“It was an honor to serve Obama”
EL PAÍS reconstructs the US president’s first dinner in a Havana restaurant
Wearing black bowtie, white shirt, apron, black pants and shiny shoes, 33-year-old waiter Reinier Mely Maldonado entered a private room in the San Cristóbal restaurant in Havana at around 7pm on Sunday night and spoke to the president of the United States. “Hello, welcome to San Cristobal paladar. My name is Rei and I’m gonna be your waiter. And, it’s a great honor for us.”
Barack Obama looked at him, gave him a dazzling smile as only Barack Obama can, and replied: “It’s an honor for us, too.”
“Then I introduced him to Jorge, the other waiter who’d come in with a basket of warm bread,” Mely says, his knees still shaking an hour after Obama left the restaurant.
Jorge Alberto Cotilla Espinosa, a 26-year-old Santa Fe native, says he remained around a meter away from the president but did not offer to shake his hand in accordance with the protocol the Secret Service had explained to him. “A pleasure, George,” Obama said.
The president’s first dinner in Havana was a sirloin steak with grilled vegetables, while First Lady Michelle Obama chose “steak in red wine sauce,” Cotilla Espinosa remembers. When they served her the dish, she said it reminded her of the pepper steak her grandfather used to make. Sasha, the couple’s youngest daughter, and the president’s mother-in-law, Marian Shields Robinson, also both opted for the sirloin steak. Malia, the older daughter, chose pork skewers.
I offered him wine but the president said he had to work tomorrow” Waiter Reinier Mely Maldonado
The First Lady asked for a pinot noir but the waiters recommended the house Ribera del Duero. She and her mother drank three-quarters of the bottle. The girls and their father drank only water. “I offered him wine but the president said he had to work tomorrow,” Mely says, as he sits in the same chair at the same table where the US president ate the last meal of the Cold War.
The table is round. There is an old clock in one corner and a wooden statue of a Virgin Mary with tears streaming down her cheeks in another. On the wall behind Michelle Obama’s seat hangs a zebra hide. But, the first thing Obama noticed was a framed picture of Nat King Cole on his left and then another of Beyoncé and Jay Z from the singers’ 2013 trip to the restaurant.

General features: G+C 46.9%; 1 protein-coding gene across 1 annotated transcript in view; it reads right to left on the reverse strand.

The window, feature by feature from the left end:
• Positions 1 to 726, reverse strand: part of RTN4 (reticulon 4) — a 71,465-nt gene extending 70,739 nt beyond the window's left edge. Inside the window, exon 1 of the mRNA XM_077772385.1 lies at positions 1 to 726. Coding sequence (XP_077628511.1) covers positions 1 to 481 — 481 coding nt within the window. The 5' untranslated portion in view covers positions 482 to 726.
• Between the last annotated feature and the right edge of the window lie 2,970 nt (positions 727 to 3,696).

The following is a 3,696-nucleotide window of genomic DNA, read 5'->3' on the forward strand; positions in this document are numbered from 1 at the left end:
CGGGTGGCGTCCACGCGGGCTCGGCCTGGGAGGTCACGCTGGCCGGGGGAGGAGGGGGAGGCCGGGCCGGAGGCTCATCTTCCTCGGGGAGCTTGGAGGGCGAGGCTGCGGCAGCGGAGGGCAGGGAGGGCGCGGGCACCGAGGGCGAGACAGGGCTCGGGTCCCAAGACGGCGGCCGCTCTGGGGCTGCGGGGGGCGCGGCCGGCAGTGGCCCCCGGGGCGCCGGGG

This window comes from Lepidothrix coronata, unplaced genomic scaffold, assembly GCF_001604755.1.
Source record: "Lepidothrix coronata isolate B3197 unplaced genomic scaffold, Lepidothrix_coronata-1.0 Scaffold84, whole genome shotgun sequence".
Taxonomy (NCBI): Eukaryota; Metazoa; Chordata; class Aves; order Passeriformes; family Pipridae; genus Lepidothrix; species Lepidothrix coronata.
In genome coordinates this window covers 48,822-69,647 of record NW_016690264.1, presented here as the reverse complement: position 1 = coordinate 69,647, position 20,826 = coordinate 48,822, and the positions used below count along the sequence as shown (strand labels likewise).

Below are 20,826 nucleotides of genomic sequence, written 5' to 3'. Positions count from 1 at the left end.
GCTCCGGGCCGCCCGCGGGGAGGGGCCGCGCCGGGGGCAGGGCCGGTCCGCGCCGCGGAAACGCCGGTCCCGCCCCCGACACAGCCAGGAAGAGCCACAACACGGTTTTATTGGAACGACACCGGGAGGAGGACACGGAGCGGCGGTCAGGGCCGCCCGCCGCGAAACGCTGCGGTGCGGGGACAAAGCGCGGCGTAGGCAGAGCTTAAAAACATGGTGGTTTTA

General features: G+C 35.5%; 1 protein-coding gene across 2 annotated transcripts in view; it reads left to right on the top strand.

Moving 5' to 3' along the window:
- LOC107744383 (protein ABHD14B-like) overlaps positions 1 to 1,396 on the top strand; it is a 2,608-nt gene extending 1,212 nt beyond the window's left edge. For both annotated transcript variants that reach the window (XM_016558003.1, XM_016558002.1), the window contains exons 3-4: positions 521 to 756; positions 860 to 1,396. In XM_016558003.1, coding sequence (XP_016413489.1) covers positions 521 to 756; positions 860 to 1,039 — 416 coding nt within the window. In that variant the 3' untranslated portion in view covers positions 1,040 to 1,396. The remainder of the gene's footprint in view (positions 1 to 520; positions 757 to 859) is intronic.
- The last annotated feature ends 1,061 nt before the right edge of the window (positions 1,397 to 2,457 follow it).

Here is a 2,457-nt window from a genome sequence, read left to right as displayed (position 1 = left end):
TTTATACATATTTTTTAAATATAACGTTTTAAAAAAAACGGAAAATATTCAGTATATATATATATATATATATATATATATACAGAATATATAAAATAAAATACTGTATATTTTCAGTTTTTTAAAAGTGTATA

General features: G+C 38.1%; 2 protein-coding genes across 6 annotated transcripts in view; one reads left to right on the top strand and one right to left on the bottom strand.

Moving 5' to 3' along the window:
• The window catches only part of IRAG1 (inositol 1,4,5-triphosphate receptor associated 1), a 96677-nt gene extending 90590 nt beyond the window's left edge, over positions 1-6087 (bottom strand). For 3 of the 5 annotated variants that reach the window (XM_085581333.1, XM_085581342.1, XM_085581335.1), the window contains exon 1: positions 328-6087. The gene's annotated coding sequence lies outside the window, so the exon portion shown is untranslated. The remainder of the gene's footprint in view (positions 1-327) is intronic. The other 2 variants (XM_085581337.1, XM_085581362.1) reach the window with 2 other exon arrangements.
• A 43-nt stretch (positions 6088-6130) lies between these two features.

The restaurant’s owner, Carlos Cristóbal Márquez, says “the word paladar comes from a famous Brazilian novel set in Cuba in the 1990s about someone who lived in a small town and opened a restaurant called Paladar. The novel was titled Vale Todo... In 2010, with the liberalization of the Cuban economy, I decided to open this paladar... Since then, paladares have helped a lot in creating jobs, have helped the country.” A happy 52-year-old man, Márquez is wearing an American flag pin with the Secret Service star on his chef’s uniform.
Five years ago, the restaurant where the Obamas dined was a residence that a persnickety housing inspector would most likely have condemned. “The roofs were caving in,” says Raisa Pérez, Márquez’s wife. Now it’s the site of a business employing 25 people and decorated with antiques and wooden toucans hanging from the ceilings.
Mick Jagger ate there in October and may well come back after Friday's Rolling Stones concert in the Cuban capital. Chile’s sitting President Michelle Bachelet and former President Sebastián Piñera – political rivals at home – shared the lobster a la Hemingway here, while former Uruguayan President Pepe Mujica once came here and ordered the hogfish.
Obama was unable to finish his sirloin. “He said he was very full,” Mely recalls. The president then stood up to go to the restroom, flanked by his bodyguards. “On the way there, he was smiling and greeting everyone he encountered.”
The family ate pudding and flan for dessert. Obama and his mother-in-law each then had a cup of coffee. Afterwards, the president asked for the check: $34 per person. He took a “a small bundle of money” out and paid the tab, leaving a generous tip.
At around half past midnight, Reinier Mely Maldonado gets ready to leave the San Cristóbal restaurant. His parents are waiting up for him at home. Still wearing his white waiter uniform, he straps a backpack on and, before heading off, says: “It was an honor to serve the president of the United States.”
English version by Dyane Jean François.